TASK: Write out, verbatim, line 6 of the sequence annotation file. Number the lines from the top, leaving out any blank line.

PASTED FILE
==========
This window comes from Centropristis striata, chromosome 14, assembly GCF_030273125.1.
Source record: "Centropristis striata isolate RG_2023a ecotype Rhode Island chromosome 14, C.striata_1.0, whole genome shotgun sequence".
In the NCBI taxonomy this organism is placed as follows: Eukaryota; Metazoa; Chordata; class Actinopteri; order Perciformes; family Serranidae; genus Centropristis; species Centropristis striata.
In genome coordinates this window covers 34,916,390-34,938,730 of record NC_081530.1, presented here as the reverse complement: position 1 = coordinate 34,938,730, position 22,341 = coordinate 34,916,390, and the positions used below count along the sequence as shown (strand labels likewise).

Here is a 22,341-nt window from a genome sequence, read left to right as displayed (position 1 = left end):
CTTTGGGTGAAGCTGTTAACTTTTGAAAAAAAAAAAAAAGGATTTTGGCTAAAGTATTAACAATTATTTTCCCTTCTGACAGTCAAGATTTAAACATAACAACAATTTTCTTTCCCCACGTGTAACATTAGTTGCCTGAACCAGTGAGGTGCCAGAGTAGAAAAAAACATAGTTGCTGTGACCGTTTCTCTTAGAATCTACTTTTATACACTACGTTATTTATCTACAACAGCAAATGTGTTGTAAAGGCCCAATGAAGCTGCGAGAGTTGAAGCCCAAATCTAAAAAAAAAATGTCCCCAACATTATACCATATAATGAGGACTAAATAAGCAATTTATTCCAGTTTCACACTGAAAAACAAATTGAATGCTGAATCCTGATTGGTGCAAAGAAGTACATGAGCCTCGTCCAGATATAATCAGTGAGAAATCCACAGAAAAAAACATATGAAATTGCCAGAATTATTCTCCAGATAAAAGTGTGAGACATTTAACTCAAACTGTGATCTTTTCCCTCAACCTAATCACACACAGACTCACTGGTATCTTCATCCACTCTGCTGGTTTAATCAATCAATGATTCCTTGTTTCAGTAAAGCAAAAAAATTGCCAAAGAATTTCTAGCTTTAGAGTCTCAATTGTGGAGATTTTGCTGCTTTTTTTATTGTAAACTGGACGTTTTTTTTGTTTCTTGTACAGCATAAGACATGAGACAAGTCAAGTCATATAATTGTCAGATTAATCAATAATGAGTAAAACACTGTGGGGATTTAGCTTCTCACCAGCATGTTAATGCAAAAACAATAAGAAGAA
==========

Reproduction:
CTTTGGGTGAAGCTGTTAACTTTTGAAAAAAAAAAAAAAGGATTTTGGCTAAAGTATTAACAATTATTTTCCCTTCTGACAGTCAAGATTTAAACATAACAACAATTTTCTTTCCCCACGTGTAACATTAGTTGCCTGAACCAGTGAGGTGCCAGAGTAGAAAAAAACATAGTTGCTGTGACCGTTTCTCTTAGAATCTACTTTTATACACTACGTTATTTATCTACAACAGCAAATGTGTTGTAAAGGCCCAATGAAGCTGCGAGAGTTGAAGCCCAAATCTAAAAAAAAAATGTCCCCAACATTATACCATATAATGAGGACTAAATAAGCAATTTATTCCAGTTTCACACTGAAAAACAAATTGAATGCTGAATCCTGATTGGTGCAAAGAAGTACATGAGCCTCGTCCAGATATAATCAGTGAGAAATCCACAGAAAAAAACATATGAAATTGCCAGAATTATTCTCCAGATAAAAGTGTGAGACATTTAACTCAAACTGTGATCTTTTCCCTCAACCTAATCACACACAGACTCACTGGTATCTTCATCCACTCTGCTGGTTTAATCAATCAATGATTCCTTGTTTCAGTAAAGCAAAAAAATTGCCAAAGAATTTCTAGCTTTAGAGTCTCAATTGTGGAGATTTTGCTGCTTTTTTTATTGTAAACTGGACGTTTTTTTTGTTTCTTGTACAGCATAAGACATGAGACAAGTCAAGTCATATAATTGTCAGATTAATCAATAATGAGTAAAACACTGTGGGGATTTAGCTTCTCACCAGCATGTTAATGCAAAAACAATAAGAAGAA